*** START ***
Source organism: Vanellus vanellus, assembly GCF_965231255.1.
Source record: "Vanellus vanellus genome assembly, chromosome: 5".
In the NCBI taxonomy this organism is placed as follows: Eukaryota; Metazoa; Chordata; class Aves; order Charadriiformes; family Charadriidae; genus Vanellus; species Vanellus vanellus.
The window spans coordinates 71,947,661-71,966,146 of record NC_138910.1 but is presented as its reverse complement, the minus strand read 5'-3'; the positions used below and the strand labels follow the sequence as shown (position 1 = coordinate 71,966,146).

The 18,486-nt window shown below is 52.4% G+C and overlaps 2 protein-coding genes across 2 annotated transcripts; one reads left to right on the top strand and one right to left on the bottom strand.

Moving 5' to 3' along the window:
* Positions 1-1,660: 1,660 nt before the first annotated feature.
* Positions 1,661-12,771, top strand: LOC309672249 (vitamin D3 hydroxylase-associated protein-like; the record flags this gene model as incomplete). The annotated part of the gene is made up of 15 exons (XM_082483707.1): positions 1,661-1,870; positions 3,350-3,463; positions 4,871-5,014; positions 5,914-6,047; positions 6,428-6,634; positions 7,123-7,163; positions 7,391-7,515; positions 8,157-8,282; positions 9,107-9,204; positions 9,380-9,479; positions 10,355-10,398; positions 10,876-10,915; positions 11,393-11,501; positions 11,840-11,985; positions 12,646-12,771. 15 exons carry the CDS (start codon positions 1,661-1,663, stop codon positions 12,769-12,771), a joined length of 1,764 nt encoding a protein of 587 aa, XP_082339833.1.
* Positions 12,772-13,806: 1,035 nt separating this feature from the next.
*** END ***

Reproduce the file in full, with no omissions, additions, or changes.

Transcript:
Source organism: Vanellus vanellus, assembly GCF_965231255.1.
Source record: "Vanellus vanellus genome assembly, chromosome: 5".
In the NCBI taxonomy this organism is placed as follows: Eukaryota; Metazoa; Chordata; class Aves; order Charadriiformes; family Charadriidae; genus Vanellus; species Vanellus vanellus.
The window spans coordinates 71,947,661-71,966,146 of record NC_138910.1 but is presented as its reverse complement, the minus strand read 5'-3'; the positions used below and the strand labels follow the sequence as shown (position 1 = coordinate 71,966,146).

The 18,486-nt window shown below is 52.4% G+C and overlaps 2 protein-coding genes across 2 annotated transcripts; one reads left to right on the top strand and one right to left on the bottom strand.

Moving 5' to 3' along the window:
* Positions 1-1,660: 1,660 nt before the first annotated feature.
* Positions 1,661-12,771, top strand: LOC309672249 (vitamin D3 hydroxylase-associated protein-like; the record flags this gene model as incomplete). The annotated part of the gene is made up of 15 exons (XM_082483707.1): positions 1,661-1,870; positions 3,350-3,463; positions 4,871-5,014; positions 5,914-6,047; positions 6,428-6,634; positions 7,123-7,163; positions 7,391-7,515; positions 8,157-8,282; positions 9,107-9,204; positions 9,380-9,479; positions 10,355-10,398; positions 10,876-10,915; positions 11,393-11,501; positions 11,840-11,985; positions 12,646-12,771. 15 exons carry the CDS (start codon positions 1,661-1,663, stop codon positions 12,769-12,771), a joined length of 1,764 nt encoding a protein of 587 aa, XP_082339833.1.
* Positions 12,772-13,806: 1,035 nt separating this feature from the next.